About Bush Beans
Clearly a favorite of most vegetable gardeners, bush beans are second only to tomatoes as the most popular vegetables in home gardens! Bush beans can be broken down into three types: snap beans (where the pods are eaten), green shelling beans (where the beans are eaten green) and dry beans, (where the beans are dried and then rehydrated before eating). They do not grow on vines, but instead on shrub-shaped plants that can stand without support. Bush beans are easy to grow and are a favorite because of how prolific their production is, producing pods after just six or seven weeks.
When to Plant Bush Bean Seeds
Bush beans should be directly sown in the spring when soil reaches 65 to 75°F, and there is no longer a risk for frost. Bush beans are determinate, meaning they grow to a certain size, about two feet tall, blossom, turn out a single harvest of beans, and then die. If you want a large crop to be ready almost all at once for canning or freezing, sow all of the seeds at the same time. If you want a higher, continuous yield throughout the season, you can have a succession of plantings with increments of 10 days, for example.
Where to Plant Bush Bean Seeds
Bush beans are very simple to grow; they do well in most gardens and in many soil types. Bush beans can grow in the garden or in a container. Because they grow during the summer heat with plenty of warmth and sun, mulch around the base of the plant to help retain a consistent moisture level (and prevent competing weeds from forming). Bush beans will stop flowering if put under the stress of drying out; a consistent watering schedule is required. Bush beans need to be planted in well-draining soil.
How to Plant Bush Bean Seeds
Prepare the beds by amending them with compost and organic material so that you have loose, well-drained soil. Beans grow best in temperatures between 50 to 85°F, in full sun. Planting too early when the weather is wet and cooler than 55°F may cause your bean seeds to rot. Sow your bush beans 1 inch deep and 4 to 6 inches apart, with rows 18 to 24 inches apart. Beans have fragile roots, making transplanting them difficult. Direct sow when the soil is warm enough. Drip watering is better than overhead watering to prevent disease and fungus from setting in. One benefit of growing bush beans is you do not have to worry about crafting a supportive trellis.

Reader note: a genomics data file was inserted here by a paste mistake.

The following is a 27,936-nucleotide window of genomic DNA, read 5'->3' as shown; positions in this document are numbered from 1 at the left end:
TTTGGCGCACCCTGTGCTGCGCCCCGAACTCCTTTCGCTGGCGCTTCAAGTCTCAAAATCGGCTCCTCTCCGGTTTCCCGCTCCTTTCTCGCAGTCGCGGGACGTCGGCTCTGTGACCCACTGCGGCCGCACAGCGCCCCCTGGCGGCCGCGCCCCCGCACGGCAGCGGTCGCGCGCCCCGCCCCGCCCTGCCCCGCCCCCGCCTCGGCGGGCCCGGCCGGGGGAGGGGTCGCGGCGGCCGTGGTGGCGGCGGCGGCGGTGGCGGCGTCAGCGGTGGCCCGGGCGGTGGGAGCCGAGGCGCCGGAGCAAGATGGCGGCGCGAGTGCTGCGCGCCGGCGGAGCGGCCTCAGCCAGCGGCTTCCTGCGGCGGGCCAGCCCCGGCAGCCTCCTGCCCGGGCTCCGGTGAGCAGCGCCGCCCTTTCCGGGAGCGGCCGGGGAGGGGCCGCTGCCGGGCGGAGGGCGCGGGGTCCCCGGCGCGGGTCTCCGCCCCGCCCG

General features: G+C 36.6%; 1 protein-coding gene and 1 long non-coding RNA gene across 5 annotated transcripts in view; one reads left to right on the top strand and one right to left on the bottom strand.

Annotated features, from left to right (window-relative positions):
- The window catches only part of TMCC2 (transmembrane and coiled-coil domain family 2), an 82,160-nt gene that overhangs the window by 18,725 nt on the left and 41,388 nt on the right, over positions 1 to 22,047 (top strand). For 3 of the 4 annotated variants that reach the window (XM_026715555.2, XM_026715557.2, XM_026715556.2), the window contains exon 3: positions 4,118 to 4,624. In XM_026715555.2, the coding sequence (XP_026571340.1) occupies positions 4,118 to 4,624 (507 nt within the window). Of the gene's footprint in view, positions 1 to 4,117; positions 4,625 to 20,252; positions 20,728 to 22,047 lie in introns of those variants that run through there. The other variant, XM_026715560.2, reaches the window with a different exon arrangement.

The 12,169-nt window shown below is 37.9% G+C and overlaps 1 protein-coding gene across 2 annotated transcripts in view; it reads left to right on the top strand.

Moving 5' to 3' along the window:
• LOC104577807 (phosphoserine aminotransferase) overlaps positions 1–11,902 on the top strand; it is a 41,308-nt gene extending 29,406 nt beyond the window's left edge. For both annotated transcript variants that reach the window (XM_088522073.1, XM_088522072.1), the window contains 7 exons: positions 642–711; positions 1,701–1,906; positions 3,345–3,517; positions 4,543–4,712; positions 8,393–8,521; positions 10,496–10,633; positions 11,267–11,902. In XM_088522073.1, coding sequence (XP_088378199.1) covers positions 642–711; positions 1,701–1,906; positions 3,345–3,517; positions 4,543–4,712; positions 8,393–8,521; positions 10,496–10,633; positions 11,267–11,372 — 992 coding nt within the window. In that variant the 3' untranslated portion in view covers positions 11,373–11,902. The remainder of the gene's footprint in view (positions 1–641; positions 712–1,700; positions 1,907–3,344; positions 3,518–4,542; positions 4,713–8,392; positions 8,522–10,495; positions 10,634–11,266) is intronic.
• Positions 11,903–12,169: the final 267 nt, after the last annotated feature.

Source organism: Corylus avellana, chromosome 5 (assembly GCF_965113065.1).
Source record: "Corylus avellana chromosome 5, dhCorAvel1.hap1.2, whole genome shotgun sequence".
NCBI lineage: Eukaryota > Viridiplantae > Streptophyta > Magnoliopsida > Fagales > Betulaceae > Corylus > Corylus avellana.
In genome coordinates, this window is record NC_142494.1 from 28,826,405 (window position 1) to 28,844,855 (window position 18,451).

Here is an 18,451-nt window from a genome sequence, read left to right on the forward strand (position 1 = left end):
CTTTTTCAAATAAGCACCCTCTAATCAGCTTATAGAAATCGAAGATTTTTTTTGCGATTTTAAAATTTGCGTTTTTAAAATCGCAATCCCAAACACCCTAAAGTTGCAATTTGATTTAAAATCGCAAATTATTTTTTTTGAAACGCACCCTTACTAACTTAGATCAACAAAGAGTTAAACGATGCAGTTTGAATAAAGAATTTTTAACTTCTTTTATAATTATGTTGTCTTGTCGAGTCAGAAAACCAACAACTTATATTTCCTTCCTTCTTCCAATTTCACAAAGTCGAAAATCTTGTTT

If your soil is decent, you will not need to use fertilizer because beans will actually add nitrogen to the soil as they grow. If you feel the need to fertilize, choose one low in nitrogen. (The three numbers on fertilizer are Nitrogen-Phosphorus-Potassium, so make sure the first number is low or 0.) Beans produce nitrogen and will restore nitrogen-deficient soil. Bush beans have many vegetable friends but no real foes, which makes them easy to fit in just about anywhere in your garden.
How to Harvest Bush Beans
Harvest bush beans 50 to 60 days after sowing when pods are about 3 to 5 inches long and before you see the outline of the beans inside. Harvest in the early morning when bush beans have a higher sugar content, which translates to better flavor. A mature bush bean feels smooth, firm, and crisp. Avoid waiting too long when you can see the shape of the bean bulging within the pod. These beans will have a tougher taste.
For use as dried beans, allow beans to dry on the vine for weeks after normal harvesting time. Pull the entire plant out from the soil and shell beans over a large table or tray. If you are growing bush beans for multiple years in a row, rotate your planting area yearly. This will help prevent any soil-borne diseases from killing the beans as seedlings.